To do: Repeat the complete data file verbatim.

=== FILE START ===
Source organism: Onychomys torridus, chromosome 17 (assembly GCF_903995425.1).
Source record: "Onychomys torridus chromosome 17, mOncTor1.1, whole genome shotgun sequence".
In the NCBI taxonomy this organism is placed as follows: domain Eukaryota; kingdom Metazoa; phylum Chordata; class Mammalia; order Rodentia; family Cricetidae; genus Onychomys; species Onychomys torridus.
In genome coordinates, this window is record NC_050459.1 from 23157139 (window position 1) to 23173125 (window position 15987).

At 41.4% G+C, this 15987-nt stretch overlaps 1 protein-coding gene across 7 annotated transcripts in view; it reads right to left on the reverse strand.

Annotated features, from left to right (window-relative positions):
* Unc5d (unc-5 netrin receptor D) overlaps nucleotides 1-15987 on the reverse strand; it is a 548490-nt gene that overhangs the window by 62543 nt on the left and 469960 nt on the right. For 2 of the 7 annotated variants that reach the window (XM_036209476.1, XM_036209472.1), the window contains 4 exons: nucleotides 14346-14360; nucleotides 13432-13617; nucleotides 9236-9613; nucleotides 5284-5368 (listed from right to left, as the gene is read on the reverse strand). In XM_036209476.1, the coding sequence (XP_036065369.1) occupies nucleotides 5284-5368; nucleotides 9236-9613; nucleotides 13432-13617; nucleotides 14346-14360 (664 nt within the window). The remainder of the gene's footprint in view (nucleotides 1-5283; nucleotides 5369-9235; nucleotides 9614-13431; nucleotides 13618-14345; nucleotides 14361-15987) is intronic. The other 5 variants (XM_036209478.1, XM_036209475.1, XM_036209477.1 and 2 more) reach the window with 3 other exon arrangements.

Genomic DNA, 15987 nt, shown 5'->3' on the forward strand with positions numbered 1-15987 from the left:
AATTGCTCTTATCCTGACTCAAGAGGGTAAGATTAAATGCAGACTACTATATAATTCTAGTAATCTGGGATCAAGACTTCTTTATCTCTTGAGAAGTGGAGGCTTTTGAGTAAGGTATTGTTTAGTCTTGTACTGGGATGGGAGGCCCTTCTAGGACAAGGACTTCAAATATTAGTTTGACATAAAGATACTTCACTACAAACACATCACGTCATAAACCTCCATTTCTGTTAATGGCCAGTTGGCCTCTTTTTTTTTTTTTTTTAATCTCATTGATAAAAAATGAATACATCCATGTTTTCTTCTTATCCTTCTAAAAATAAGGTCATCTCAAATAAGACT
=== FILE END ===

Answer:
Source organism: Onychomys torridus, chromosome 17 (assembly GCF_903995425.1).
Source record: "Onychomys torridus chromosome 17, mOncTor1.1, whole genome shotgun sequence".
In the NCBI taxonomy this organism is placed as follows: domain Eukaryota; kingdom Metazoa; phylum Chordata; class Mammalia; order Rodentia; family Cricetidae; genus Onychomys; species Onychomys torridus.
In genome coordinates, this window is record NC_050459.1 from 23157139 (window position 1) to 23173125 (window position 15987).

At 41.4% G+C, this 15987-nt stretch overlaps 1 protein-coding gene across 7 annotated transcripts in view; it reads right to left on the reverse strand.

Annotated features, from left to right (window-relative positions):
* Unc5d (unc-5 netrin receptor D) overlaps nucleotides 1-15987 on the reverse strand; it is a 548490-nt gene that overhangs the window by 62543 nt on the left and 469960 nt on the right. For 2 of the 7 annotated variants that reach the window (XM_036209476.1, XM_036209472.1), the window contains 4 exons: nucleotides 14346-14360; nucleotides 13432-13617; nucleotides 9236-9613; nucleotides 5284-5368 (listed from right to left, as the gene is read on the reverse strand). In XM_036209476.1, the coding sequence (XP_036065369.1) occupies nucleotides 5284-5368; nucleotides 9236-9613; nucleotides 13432-13617; nucleotides 14346-14360 (664 nt within the window). The remainder of the gene's footprint in view (nucleotides 1-5283; nucleotides 5369-9235; nucleotides 9614-13431; nucleotides 13618-14345; nucleotides 14361-15987) is intronic. The other 5 variants (XM_036209478.1, XM_036209475.1, XM_036209477.1 and 2 more) reach the window with 3 other exon arrangements.

Genomic DNA, 15987 nt, shown 5'->3' on the forward strand with positions numbered 1-15987 from the left:
AATTGCTCTTATCCTGACTCAAGAGGGTAAGATTAAATGCAGACTACTATATAATTCTAGTAATCTGGGATCAAGACTTCTTTATCTCTTGAGAAGTGGAGGCTTTTGAGTAAGGTATTGTTTAGTCTTGTACTGGGATGGGAGGCCCTTCTAGGACAAGGACTTCAAATATTAGTTTGACATAAAGATACTTCACTACAAACACATCACGTCATAAACCTCCATTTCTGTTAATGGCCAGTTGGCCTCTTTTTTTTTTTTTTTTAATCTCATTGATAAAAAATGAATACATCCATGTTTTCTTCTTATCCTTCTAAAAATAAGGTCATCTCAAATAAGACT